Holidays, Holy Days, Birthdays and More by Shannon Donnelly
Almost all modern holidays—except for those invented to sell greeting cards or inventions such as Mother’s Day (celebrations of mothers goes way back, but the US holiday was created by Anna Jarvis and became an official holiday in 1914)—come to us from ancient times and from the lunar and solar calendars. All religions—pagan or otherwise—need holy days in which ritual reinforces the connection between the people and the religion.
In Egypt, Maat, Ra, Isis and the rest of the pantheon all had holy days, and with a lot of gods this means lots of celebrations. You can see how this could make for a busy temple and why temples might be dedicated to a specific deity, and why a family might choose a patron god—otherwise you’d never get anything done.
Ancient Greece was actually several city-states, and so the celebrations of Athens would not necessarily be those of Sparta. Every god, however, needed celebration and feasts, and Dionysus—god of wine—had more than his share of festivals. And, why not, since a good feast needs wine to go with.
In ancient Rome, the calendar offered feriae, with stativae or annual holidays on a fixed date, conceptivae or annual holidays on movable feast days (much like our modern Easter), or imperative for holidays on demand to celebrate victories for example. Feriae might include rites to celebrate the gods, public games might be offered, and there might also be family rites. The Romans celebrated the ides of each month—the middle day—and Kalends on March 1 was an important day to re-kindle the perpetual fire of Rome at the Temple of the Vestals. Every god and goddess had a holy day—and the Romans didn’t mind integrating gods from other religions (most of theirs were already transplanted from Greece).
The Roman Saturnalia, which is not unlike our modern Christmas, was in part based on older celebrations, such as those for Marduk, and Zagmuk was an old celebration in which the enemies of Marduk were burned in effigy (and gifts were exchanged, which sounds familiar enough to us). The Roman Saturnalia came to be associated with excess, but it started off on December 17, had traditions to deck the halls with boughs of laurel and green trees as well as candles and lamps, and friends might exchange gifts. While this evolved into Christmas (a winter solstice celebration, also important to Celts), it’s worth noting that the early church thought Twelfth Night on January 5 to be the bigger celebration. This celebration combines the Roman Saturnalia with the Feast of the Epiphany, when the three wise men were said to have paid tribute to the Baby Jesus. The Eastern Orthodox Church still considers this date more important than the modern Christmas.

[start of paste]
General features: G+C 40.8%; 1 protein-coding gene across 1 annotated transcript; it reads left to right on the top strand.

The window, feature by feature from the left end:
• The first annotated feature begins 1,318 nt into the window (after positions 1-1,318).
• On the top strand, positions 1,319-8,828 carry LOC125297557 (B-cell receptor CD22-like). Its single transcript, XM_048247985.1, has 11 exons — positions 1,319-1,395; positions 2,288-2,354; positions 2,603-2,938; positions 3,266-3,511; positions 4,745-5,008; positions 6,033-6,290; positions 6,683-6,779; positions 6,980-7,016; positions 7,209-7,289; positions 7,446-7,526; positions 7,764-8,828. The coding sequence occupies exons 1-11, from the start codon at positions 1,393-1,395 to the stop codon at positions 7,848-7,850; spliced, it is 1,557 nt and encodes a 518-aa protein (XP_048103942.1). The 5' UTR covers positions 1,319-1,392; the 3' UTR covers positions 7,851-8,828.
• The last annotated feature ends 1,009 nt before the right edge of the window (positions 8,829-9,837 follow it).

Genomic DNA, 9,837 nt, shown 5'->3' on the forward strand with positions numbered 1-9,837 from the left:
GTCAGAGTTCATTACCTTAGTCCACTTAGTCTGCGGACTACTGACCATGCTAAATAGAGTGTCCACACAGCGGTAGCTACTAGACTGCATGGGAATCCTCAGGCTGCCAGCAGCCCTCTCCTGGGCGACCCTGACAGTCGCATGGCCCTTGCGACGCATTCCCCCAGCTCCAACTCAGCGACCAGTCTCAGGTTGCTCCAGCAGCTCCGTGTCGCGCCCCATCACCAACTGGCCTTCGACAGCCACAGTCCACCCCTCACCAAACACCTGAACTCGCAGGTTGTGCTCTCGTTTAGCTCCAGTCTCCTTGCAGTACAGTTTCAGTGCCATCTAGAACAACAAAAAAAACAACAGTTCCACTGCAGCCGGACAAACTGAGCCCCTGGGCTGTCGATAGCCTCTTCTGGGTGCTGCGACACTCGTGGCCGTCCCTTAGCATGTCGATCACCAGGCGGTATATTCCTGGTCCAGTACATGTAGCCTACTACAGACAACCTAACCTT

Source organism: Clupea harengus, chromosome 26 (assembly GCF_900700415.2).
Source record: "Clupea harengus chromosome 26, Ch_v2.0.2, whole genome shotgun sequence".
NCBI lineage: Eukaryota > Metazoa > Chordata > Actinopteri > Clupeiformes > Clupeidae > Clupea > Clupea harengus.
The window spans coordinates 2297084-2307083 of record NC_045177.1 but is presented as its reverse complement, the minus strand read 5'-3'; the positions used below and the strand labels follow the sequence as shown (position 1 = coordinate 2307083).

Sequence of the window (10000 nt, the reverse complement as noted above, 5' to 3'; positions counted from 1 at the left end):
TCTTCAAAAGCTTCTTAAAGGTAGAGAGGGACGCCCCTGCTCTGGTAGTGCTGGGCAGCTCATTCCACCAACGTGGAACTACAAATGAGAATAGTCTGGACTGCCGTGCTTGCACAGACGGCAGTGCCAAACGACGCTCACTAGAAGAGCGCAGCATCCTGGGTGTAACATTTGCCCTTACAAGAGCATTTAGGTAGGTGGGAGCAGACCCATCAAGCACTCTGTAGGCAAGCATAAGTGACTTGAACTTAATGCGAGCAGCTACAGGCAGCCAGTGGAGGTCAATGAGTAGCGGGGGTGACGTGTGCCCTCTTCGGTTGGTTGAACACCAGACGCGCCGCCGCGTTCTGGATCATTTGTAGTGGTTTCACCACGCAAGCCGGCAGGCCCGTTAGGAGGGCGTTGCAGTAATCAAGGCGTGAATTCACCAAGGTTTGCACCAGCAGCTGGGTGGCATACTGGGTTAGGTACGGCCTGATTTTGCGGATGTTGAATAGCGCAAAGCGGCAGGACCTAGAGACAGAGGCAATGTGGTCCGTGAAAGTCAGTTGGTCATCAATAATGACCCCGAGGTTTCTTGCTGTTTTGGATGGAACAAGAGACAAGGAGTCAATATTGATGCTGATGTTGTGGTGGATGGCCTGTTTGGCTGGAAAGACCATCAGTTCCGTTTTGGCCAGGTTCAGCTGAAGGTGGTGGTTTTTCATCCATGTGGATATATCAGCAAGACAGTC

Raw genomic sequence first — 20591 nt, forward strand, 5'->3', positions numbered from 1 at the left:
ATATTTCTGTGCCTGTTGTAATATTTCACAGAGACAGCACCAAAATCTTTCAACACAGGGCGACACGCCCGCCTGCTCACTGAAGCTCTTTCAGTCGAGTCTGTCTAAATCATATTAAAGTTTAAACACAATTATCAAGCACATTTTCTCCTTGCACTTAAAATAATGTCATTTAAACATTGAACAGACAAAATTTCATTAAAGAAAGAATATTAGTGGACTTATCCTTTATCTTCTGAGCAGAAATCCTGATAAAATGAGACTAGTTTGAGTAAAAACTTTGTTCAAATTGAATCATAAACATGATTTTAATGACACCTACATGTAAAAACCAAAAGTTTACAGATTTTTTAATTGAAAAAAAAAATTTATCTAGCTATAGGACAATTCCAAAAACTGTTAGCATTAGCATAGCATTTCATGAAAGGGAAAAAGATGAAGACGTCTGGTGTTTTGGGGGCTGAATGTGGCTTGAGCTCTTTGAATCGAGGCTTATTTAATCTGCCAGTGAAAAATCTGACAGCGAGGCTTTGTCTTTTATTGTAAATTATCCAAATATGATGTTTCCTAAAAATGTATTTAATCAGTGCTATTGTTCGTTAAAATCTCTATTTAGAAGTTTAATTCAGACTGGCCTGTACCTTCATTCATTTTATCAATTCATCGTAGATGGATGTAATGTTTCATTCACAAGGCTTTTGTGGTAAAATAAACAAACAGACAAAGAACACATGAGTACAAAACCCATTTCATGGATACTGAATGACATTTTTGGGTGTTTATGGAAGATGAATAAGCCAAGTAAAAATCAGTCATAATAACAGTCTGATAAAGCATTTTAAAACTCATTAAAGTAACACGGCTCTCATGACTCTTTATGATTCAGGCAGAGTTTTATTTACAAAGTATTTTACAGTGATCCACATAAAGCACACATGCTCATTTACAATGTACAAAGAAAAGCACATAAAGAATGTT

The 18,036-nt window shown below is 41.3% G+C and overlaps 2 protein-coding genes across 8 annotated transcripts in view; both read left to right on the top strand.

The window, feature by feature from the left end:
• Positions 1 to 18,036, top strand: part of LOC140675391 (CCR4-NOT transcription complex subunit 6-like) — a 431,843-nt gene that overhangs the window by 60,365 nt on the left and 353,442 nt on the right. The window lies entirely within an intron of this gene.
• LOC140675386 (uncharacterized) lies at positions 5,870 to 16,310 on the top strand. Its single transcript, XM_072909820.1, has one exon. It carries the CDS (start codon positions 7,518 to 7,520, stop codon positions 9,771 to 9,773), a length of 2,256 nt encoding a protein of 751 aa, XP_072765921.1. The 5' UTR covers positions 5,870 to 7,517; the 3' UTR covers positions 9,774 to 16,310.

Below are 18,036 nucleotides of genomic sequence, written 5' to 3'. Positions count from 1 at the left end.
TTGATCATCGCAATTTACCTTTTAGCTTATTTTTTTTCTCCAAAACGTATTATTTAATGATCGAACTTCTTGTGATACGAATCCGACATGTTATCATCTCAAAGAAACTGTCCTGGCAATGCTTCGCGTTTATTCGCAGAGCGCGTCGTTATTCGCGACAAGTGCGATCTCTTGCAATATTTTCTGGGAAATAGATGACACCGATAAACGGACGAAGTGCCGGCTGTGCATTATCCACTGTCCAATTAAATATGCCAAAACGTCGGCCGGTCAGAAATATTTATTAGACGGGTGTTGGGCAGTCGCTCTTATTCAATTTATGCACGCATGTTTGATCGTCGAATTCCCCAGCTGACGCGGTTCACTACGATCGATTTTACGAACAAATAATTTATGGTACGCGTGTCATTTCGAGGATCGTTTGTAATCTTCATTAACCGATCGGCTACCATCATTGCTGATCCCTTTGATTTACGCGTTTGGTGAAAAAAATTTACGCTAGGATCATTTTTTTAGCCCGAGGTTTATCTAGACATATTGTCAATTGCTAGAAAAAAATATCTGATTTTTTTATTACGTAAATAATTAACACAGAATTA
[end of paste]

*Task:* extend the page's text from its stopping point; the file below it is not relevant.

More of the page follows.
In Europe, The Celts held sway over a good deal of territory. Along with the Norse, their holy days took hold.
For the Celtic year, winter ended February 1 with the celebration of Imbolc or Oimelc. This is the time when ewes begin to lamb and lactate for their offspring, and life begins to return. For the ancient Celts, this was the celebration for Brigid (also Brigit, Brighid or Bride), the Light-Bringer, one of the main Celtic goddesses. She was strong enough to survive and be transformed by early Catholics into Saint Bridget, who was celebrated, along with the Virgin Mary, on February 2, Candlemas Day.
One of the main Celtic holy days on November 1 became All Saints Day or All Hallows and October 31 therefore set as All Hallows Eve. It should be noted that Saman (also Samana, Shamhain, and Samhain) a minor Celtic guardian of herds, and so important to a herding society, played a part in the celebrations, but modern lore has turned him into an ancient god of death and mixed up several Celtic customs along with imported Christian beliefs to give us Halloween.